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Moving Off-Campus This Year? Adulting Steps You Need To Take

Say goodbye to overpriced residence halls that answered all of your mom’s questions and hello to the wonderful world of making your own phone calls and setting up your own electricity. (What?!)

After a few friends texted me asking questions anticipating the upcoming school year, I felt compelled to give my senior’s speech on everything you may still need to do preparing for your first time living off-campus.

1. Set up the bills

This includes a couple big things: electricity, gas, water, and internet/cable.


Depending on where your house is, you’re under one of two electric grids in Columbus: AEP or the city of Columbus. (You can ask your landlord which one your address is under.) Call that electric company to set up electric payments under your name and to have your electricity turned on around the time of your move-in date so you can use everything immediately. Have your social security number ready, it’s time to start paying bills!


This one I’m a little less sure about, but I think a majority of us fall under Columbia Gas of Ohio. But again, you can always call your landlord to confirm it’s not run through them instead! If it’s not, you’ll set up your account the same way you would electric.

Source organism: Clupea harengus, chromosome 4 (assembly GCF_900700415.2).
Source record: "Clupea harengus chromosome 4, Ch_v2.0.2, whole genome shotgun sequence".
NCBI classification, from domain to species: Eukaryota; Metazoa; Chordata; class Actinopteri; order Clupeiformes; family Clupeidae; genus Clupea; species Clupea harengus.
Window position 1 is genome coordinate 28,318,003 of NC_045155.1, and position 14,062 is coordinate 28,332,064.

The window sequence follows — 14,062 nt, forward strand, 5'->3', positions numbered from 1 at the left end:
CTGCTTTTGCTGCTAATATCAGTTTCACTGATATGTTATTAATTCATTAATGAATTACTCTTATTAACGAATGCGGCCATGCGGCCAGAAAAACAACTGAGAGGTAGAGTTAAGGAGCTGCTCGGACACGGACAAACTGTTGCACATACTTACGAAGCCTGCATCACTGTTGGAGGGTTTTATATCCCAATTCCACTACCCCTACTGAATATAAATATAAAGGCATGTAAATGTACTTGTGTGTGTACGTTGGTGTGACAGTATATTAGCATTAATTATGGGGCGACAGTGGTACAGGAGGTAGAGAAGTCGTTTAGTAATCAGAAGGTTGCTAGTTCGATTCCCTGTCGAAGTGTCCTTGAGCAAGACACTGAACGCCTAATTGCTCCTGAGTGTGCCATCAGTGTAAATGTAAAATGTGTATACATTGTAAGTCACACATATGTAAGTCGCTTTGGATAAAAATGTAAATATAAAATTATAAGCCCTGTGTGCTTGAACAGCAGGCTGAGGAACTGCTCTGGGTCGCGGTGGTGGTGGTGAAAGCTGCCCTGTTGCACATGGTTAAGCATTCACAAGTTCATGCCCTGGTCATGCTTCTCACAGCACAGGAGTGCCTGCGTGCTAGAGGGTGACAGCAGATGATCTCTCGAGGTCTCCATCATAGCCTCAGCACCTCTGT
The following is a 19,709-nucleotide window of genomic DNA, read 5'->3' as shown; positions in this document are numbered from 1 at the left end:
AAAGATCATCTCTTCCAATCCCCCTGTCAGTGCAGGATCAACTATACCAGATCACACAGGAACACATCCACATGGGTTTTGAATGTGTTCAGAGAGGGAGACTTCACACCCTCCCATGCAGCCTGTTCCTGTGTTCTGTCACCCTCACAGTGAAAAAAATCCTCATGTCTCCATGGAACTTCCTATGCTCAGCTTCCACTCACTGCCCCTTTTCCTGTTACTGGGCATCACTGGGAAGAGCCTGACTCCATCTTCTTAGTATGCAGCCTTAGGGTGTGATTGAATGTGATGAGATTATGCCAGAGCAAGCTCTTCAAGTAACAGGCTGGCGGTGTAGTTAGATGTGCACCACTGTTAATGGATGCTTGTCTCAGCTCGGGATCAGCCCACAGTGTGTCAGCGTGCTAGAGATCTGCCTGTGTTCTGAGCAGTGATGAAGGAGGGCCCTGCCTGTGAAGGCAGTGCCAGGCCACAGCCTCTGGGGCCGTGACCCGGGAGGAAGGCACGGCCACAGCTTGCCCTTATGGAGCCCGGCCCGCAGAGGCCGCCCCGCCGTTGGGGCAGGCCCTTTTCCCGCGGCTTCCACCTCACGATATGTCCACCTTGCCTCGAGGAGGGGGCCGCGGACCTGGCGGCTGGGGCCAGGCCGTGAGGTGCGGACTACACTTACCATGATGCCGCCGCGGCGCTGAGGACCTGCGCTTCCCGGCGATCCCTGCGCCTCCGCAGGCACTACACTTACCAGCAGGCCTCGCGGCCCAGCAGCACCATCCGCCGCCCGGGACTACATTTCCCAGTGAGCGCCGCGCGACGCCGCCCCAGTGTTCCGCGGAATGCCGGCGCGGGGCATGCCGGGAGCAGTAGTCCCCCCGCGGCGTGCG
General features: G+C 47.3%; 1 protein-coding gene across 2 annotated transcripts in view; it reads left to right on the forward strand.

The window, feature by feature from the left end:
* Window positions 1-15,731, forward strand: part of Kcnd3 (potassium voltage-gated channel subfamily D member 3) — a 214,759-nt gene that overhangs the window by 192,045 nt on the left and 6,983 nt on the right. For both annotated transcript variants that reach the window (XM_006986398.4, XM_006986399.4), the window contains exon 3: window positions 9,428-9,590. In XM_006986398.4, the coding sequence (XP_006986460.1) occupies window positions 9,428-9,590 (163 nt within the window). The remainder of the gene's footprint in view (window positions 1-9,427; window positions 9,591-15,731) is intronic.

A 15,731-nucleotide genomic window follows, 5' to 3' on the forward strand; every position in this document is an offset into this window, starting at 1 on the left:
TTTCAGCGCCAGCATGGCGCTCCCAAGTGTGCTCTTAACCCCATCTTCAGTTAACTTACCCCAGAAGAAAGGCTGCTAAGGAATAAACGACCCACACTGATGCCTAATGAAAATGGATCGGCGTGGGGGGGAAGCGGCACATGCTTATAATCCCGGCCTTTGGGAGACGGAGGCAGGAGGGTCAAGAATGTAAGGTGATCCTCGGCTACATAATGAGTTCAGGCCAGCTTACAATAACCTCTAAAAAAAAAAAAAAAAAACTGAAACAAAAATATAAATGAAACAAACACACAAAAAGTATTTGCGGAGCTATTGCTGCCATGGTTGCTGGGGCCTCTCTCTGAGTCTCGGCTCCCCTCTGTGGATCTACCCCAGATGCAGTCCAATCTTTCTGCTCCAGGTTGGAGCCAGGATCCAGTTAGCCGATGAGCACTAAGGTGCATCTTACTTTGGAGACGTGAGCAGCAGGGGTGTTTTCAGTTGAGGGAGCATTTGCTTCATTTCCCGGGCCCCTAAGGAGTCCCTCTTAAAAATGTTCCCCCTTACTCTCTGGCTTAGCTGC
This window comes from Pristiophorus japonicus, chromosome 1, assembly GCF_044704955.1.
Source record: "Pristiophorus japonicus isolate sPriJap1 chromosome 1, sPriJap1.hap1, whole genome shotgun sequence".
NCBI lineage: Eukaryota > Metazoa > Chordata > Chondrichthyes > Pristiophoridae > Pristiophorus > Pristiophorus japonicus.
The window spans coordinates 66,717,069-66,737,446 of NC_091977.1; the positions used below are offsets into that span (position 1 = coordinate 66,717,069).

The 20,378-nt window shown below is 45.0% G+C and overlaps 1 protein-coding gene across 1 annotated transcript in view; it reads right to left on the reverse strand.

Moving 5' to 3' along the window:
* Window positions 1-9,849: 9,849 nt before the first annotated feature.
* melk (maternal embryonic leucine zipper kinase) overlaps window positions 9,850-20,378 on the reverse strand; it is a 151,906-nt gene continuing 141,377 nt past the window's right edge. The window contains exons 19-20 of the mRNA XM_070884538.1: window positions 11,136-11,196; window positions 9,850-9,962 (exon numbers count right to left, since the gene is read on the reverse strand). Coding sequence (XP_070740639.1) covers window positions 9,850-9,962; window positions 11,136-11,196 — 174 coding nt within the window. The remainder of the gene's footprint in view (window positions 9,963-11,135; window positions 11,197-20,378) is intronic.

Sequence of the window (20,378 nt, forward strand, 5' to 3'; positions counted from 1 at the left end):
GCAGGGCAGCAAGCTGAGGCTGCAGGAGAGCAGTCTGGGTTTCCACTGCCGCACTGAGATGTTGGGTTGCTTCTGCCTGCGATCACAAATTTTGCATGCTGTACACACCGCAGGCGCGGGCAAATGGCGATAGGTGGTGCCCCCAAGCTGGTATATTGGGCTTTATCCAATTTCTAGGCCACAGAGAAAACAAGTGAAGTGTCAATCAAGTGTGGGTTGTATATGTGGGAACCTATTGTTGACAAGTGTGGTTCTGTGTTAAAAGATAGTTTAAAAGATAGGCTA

I recommend splitting up the bills between roommates because it’s reasonable for everyone to have $40-$60 in their bank account at a time, and that’s how much one bill normally is. If all the accounts are under the same name, that could be a $200 charge you’re not prepared for if another roommate needs a couple days to pay their share.

Plus, splitting up bills gives everyone a chance to start boosting their credit score by paying off regular bills. It also doesn’t majorly screw over one person if they’re waiting on an unreliable roommate month after month.


A lot of landlords around here handle water themselves and just charge you water bills every couple of months with the rent portal, but some still expect you to follow the same process as gas and electric, so the same rule of thumb applies: ask your landlord who handles the water, and if it’s you, make sure you start an account and get it turned on the week you move in.


Internet and cable is the most up-to-you bill you get. Most companies around here offer discounted plans and packages, but make sure you’re asking all of the right questions before you accidentally sign up for an unaffordable plan. The pamphlets they send in the mail emphasizing their super cheap prices normally come with a lot of caveats and restrictions, like signing up for a 2-year contract instead of a 1-year contract, or including cable when you only wanted internet. Have a talk with your roommates about what your priorities are: high-speed internet? Cable? What online subscriptions are you splitting? Netflix, Hulu, HBO, Prime, and YouTube TV? Find the limit for your house.

2. Collect resources your house doesn’t provide